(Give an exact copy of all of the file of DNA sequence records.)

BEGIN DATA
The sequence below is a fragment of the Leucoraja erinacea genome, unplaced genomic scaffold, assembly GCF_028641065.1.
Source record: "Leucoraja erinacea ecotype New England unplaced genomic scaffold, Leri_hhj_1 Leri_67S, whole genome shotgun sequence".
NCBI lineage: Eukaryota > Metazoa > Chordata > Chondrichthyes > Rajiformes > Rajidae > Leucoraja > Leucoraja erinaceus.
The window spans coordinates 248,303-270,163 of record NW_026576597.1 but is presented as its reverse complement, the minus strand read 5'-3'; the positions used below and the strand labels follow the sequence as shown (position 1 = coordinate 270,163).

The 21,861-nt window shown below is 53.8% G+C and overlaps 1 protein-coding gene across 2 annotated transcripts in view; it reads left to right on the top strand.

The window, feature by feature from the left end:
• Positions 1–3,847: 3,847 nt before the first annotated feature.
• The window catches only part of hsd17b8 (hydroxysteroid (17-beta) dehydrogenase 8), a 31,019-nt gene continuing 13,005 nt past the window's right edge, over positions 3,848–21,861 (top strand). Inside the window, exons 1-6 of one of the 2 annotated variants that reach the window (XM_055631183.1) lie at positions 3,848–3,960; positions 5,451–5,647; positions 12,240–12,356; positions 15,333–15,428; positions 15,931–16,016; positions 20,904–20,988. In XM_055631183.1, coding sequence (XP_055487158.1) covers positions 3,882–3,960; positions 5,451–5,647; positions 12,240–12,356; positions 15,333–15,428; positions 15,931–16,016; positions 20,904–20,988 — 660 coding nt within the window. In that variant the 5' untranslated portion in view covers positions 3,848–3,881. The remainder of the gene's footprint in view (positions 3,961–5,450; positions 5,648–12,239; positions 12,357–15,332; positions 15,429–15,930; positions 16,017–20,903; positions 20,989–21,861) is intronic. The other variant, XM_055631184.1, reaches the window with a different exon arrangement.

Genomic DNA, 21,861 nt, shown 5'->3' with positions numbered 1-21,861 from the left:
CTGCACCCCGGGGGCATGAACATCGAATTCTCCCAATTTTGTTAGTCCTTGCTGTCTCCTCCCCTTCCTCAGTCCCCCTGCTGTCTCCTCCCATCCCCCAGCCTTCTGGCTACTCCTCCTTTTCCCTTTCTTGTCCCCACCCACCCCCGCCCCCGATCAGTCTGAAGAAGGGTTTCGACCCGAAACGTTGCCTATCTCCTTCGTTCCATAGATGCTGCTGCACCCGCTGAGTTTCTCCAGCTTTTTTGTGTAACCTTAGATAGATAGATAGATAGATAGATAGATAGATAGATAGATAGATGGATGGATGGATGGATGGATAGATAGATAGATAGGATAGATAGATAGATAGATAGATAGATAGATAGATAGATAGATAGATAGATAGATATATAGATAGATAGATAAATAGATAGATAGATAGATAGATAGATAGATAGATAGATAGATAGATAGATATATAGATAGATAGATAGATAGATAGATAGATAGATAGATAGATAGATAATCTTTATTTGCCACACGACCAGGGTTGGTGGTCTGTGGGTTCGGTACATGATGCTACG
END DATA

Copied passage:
The sequence below is a fragment of the Leucoraja erinacea genome, unplaced genomic scaffold, assembly GCF_028641065.1.
Source record: "Leucoraja erinacea ecotype New England unplaced genomic scaffold, Leri_hhj_1 Leri_67S, whole genome shotgun sequence".
NCBI lineage: Eukaryota > Metazoa > Chordata > Chondrichthyes > Rajiformes > Rajidae > Leucoraja > Leucoraja erinaceus.
The window spans coordinates 248,303-270,163 of record NW_026576597.1 but is presented as its reverse complement, the minus strand read 5'-3'; the positions used below and the strand labels follow the sequence as shown (position 1 = coordinate 270,163).

The 21,861-nt window shown below is 53.8% G+C and overlaps 1 protein-coding gene across 2 annotated transcripts in view; it reads left to right on the top strand.

The window, feature by feature from the left end:
• Positions 1–3,847: 3,847 nt before the first annotated feature.
• The window catches only part of hsd17b8 (hydroxysteroid (17-beta) dehydrogenase 8), a 31,019-nt gene continuing 13,005 nt past the window's right edge, over positions 3,848–21,861 (top strand). Inside the window, exons 1-6 of one of the 2 annotated variants that reach the window (XM_055631183.1) lie at positions 3,848–3,960; positions 5,451–5,647; positions 12,240–12,356; positions 15,333–15,428; positions 15,931–16,016; positions 20,904–20,988. In XM_055631183.1, coding sequence (XP_055487158.1) covers positions 3,882–3,960; positions 5,451–5,647; positions 12,240–12,356; positions 15,333–15,428; positions 15,931–16,016; positions 20,904–20,988 — 660 coding nt within the window. In that variant the 5' untranslated portion in view covers positions 3,848–3,881. The remainder of the gene's footprint in view (positions 3,961–5,450; positions 5,648–12,239; positions 12,357–15,332; positions 15,429–15,930; positions 16,017–20,903; positions 20,989–21,861) is intronic. The other variant, XM_055631184.1, reaches the window with a different exon arrangement.

Genomic DNA, 21,861 nt, shown 5'->3' with positions numbered 1-21,861 from the left:
CTGCACCCCGGGGGCATGAACATCGAATTCTCCCAATTTTGTTAGTCCTTGCTGTCTCCTCCCCTTCCTCAGTCCCCCTGCTGTCTCCTCCCATCCCCCAGCCTTCTGGCTACTCCTCCTTTTCCCTTTCTTGTCCCCACCCACCCCCGCCCCCGATCAGTCTGAAGAAGGGTTTCGACCCGAAACGTTGCCTATCTCCTTCGTTCCATAGATGCTGCTGCACCCGCTGAGTTTCTCCAGCTTTTTTGTGTAACCTTAGATAGATAGATAGATAGATAGATAGATAGATAGATAGATAGATGGATGGATGGATGGATGGATAGATAGATAGATAGGATAGATAGATAGATAGATAGATAGATAGATAGATAGATAGATAGATAGATAGATATATAGATAGATAGATAAATAGATAGATAGATAGATAGATAGATAGATAGATAGATAGATAGATAGATATATAGATAGATAGATAGATAGATAGATAGATAGATAGATAGATAGATAATCTTTATTTGCCACACGACCAGGGTTGGTGGTCTGTGGGTTCGGTACATGATGCTACG